Business Wire – Fri Apr 18 08:37:00 CDT 2008
New CLSI Guideline Provides Protocols for Verification and Validation of Multiplex Nucleic Acid Assays
WAYNE, Pa. (BUSINESS WIRE) --
Multiplex assays detect the presence of and discriminate two or more analytes simultaneously in the same sample. The number of commercially available multiplex assays is increasing rapidly, as is the number of laboratory-developed multiplex assays, and these use a variety of technologies and instrument platforms. Multiplex testing provides significant challenges to the laboratory with regards to appropriate verification and validation testing, and especially the acquisition of appropriate control and reference materials to conduct the testing.
Clinical and Laboratory Standards Institute (CLSI) has recently published a new document, Verification and Validation of Multiplex Nucleic Acid Assays; Approved Guideline (MM17-A), which provides recommendations for analytic verification and validation of multiplex assays, as well as a review of different types of biologic and synthetic reference materials.
Michael A. Zoccoli, PhD, General Manager, IVD Business, Celera, and Co-Chairholder of the CLSI committee that developed the document, describes MM17-A as, "The best information available in this field at the present time for laboratories interested in developing and offering these complex assays for diagnostic use. The sections on reference materials and data analysis will be especially useful for the laboratory community for its information on defining and acquiring the appropriate reference materials for verification and validation testing and on analyzing the testing data to evaluate assay performance."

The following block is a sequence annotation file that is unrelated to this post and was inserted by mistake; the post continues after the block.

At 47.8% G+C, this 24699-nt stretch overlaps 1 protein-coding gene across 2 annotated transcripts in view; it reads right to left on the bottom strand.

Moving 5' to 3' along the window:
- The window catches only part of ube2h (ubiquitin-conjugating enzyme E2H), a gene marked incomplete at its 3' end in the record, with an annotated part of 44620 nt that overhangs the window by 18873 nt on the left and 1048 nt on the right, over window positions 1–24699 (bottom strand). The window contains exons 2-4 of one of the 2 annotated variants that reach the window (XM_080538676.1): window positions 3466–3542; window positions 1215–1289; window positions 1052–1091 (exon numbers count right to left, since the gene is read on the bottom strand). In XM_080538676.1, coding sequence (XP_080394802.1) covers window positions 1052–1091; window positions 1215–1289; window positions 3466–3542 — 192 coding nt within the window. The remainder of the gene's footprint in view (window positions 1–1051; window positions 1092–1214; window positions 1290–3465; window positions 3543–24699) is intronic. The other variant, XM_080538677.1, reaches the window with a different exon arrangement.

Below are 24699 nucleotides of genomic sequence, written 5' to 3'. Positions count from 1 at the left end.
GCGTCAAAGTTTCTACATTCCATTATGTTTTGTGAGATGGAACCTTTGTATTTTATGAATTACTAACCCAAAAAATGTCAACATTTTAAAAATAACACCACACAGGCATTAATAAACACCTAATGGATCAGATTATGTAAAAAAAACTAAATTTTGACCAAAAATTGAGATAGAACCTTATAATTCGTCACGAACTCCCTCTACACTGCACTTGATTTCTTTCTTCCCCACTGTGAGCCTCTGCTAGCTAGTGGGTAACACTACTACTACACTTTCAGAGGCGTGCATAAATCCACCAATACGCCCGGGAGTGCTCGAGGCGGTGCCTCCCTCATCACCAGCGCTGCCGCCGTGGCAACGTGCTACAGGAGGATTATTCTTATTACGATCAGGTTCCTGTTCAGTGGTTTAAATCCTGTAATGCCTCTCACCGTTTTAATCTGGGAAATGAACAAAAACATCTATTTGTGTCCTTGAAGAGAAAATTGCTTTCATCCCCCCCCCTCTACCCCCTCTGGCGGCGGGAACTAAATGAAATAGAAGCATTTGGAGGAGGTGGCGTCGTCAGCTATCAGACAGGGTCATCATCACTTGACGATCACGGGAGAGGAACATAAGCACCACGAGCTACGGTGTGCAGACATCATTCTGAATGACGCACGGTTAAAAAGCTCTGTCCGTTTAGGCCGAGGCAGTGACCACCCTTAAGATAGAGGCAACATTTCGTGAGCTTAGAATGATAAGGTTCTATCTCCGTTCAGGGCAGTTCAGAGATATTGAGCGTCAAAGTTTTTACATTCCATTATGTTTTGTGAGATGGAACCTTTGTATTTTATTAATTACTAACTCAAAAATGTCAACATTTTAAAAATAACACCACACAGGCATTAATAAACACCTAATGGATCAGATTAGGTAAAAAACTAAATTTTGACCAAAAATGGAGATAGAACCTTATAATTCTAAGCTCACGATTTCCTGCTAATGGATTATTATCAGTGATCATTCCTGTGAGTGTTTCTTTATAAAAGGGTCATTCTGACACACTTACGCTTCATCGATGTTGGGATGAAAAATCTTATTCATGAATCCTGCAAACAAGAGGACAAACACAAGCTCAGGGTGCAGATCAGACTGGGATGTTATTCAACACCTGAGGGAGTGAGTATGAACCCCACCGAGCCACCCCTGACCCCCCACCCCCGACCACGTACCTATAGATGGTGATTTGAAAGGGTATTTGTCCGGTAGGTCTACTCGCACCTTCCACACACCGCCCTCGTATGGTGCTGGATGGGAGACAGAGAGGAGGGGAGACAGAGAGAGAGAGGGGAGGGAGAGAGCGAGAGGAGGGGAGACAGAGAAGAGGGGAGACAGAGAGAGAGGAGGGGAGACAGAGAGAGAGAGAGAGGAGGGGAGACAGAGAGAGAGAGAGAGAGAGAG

Jean Amos Wilson, PhD, FACMG, Sequenom, Inc., and Co-Chairholder of the CLSI committee that developed the document, says, "This guidance, written by the top experts in clinical molecular genetics, will be an invaluable tool for any diagnostic laboratory that is implementing new genetic tests. Almost all of the new clinical tests are based on multiplexing of analytes, and there is currently no other reference available for this purpose."
Topics covered in the guideline include:
An overview of currently available technologies, as well as recommendations for evaluating new ones, is provided. An extensive review of the design, acquisition, and appropriate use of different types of control materials, including blood samples, residual patient samples, products of whole genome amplification, synthetic oligonucleotide simplex and multiplex controls, and plasmids, is provided. Current assay formats are used to illustrate proper verification and validation protocols, and appropriate data analysis and result reporting for multiplex assays are described.
The overall intent of this guideline is to assist laboratories and manufacturers in developing, verifying, validating, and implementing multiplex nucleic acid tests for diagnostic use.
For additional information on CLSI or for further information regarding this release, visit the website at http://www.clsi.org or call +610.688.0100.
CLSI, formerly NCCLS, is a global, nonprofit, membership-based organization dedicated to developing standards and guidelines for the health care and medical testing community. CLSI's unique consensus process facilitates the creation of standards and guidelines that are reliable, practical, and achievable for an effective quality system.
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